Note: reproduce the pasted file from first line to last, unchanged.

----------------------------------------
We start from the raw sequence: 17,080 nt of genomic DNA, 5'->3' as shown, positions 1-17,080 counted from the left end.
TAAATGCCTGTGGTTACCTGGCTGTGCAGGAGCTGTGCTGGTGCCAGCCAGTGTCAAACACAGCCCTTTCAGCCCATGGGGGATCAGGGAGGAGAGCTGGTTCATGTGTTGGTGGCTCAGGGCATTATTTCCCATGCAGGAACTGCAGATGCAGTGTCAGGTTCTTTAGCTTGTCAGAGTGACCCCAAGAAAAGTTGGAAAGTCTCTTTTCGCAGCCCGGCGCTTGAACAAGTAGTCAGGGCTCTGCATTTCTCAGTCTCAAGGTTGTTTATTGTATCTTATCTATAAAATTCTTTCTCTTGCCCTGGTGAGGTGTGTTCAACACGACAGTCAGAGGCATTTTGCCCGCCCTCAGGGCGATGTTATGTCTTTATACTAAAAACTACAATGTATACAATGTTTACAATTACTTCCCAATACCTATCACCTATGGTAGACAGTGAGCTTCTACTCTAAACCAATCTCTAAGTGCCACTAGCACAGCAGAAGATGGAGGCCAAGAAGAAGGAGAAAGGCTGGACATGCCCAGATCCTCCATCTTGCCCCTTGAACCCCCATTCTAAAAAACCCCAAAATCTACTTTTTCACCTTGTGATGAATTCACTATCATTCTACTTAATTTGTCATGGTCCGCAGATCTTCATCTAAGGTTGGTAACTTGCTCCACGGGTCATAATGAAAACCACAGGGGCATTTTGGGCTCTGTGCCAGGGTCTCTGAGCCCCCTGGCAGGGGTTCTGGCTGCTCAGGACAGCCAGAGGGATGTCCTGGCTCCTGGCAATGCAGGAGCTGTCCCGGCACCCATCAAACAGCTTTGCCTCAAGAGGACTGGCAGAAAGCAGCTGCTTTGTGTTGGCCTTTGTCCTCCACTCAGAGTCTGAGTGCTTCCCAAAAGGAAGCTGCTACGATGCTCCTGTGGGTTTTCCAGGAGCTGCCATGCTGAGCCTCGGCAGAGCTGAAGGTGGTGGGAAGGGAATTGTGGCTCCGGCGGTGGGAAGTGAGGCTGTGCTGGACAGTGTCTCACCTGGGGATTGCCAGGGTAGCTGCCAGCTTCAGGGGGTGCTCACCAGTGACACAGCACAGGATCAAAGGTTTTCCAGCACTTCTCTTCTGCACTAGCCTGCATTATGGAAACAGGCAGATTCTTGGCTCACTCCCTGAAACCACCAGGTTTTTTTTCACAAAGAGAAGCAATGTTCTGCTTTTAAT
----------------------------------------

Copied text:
We start from the raw sequence: 17,080 nt of genomic DNA, 5'->3' as shown, positions 1-17,080 counted from the left end.
TAAATGCCTGTGGTTACCTGGCTGTGCAGGAGCTGTGCTGGTGCCAGCCAGTGTCAAACACAGCCCTTTCAGCCCATGGGGGATCAGGGAGGAGAGCTGGTTCATGTGTTGGTGGCTCAGGGCATTATTTCCCATGCAGGAACTGCAGATGCAGTGTCAGGTTCTTTAGCTTGTCAGAGTGACCCCAAGAAAAGTTGGAAAGTCTCTTTTCGCAGCCCGGCGCTTGAACAAGTAGTCAGGGCTCTGCATTTCTCAGTCTCAAGGTTGTTTATTGTATCTTATCTATAAAATTCTTTCTCTTGCCCTGGTGAGGTGTGTTCAACACGACAGTCAGAGGCATTTTGCCCGCCCTCAGGGCGATGTTATGTCTTTATACTAAAAACTACAATGTATACAATGTTTACAATTACTTCCCAATACCTATCACCTATGGTAGACAGTGAGCTTCTACTCTAAACCAATCTCTAAGTGCCACTAGCACAGCAGAAGATGGAGGCCAAGAAGAAGGAGAAAGGCTGGACATGCCCAGATCCTCCATCTTGCCCCTTGAACCCCCATTCTAAAAAACCCCAAAATCTACTTTTTCACCTTGTGATGAATTCACTATCATTCTACTTAATTTGTCATGGTCCGCAGATCTTCATCTAAGGTTGGTAACTTGCTCCACGGGTCATAATGAAAACCACAGGGGCATTTTGGGCTCTGTGCCAGGGTCTCTGAGCCCCCTGGCAGGGGTTCTGGCTGCTCAGGACAGCCAGAGGGATGTCCTGGCTCCTGGCAATGCAGGAGCTGTCCCGGCACCCATCAAACAGCTTTGCCTCAAGAGGACTGGCAGAAAGCAGCTGCTTTGTGTTGGCCTTTGTCCTCCACTCAGAGTCTGAGTGCTTCCCAAAAGGAAGCTGCTACGATGCTCCTGTGGGTTTTCCAGGAGCTGCCATGCTGAGCCTCGGCAGAGCTGAAGGTGGTGGGAAGGGAATTGTGGCTCCGGCGGTGGGAAGTGAGGCTGTGCTGGACAGTGTCTCACCTGGGGATTGCCAGGGTAGCTGCCAGCTTCAGGGGGTGCTCACCAGTGACACAGCACAGGATCAAAGGTTTTCCAGCACTTCTCTTCTGCACTAGCCTGCATTATGGAAACAGGCAGATTCTTGGCTCACTCCCTGAAACCACCAGGTTTTTTTTCACAAAGAGAAGCAATGTTCTGCTTTTAAT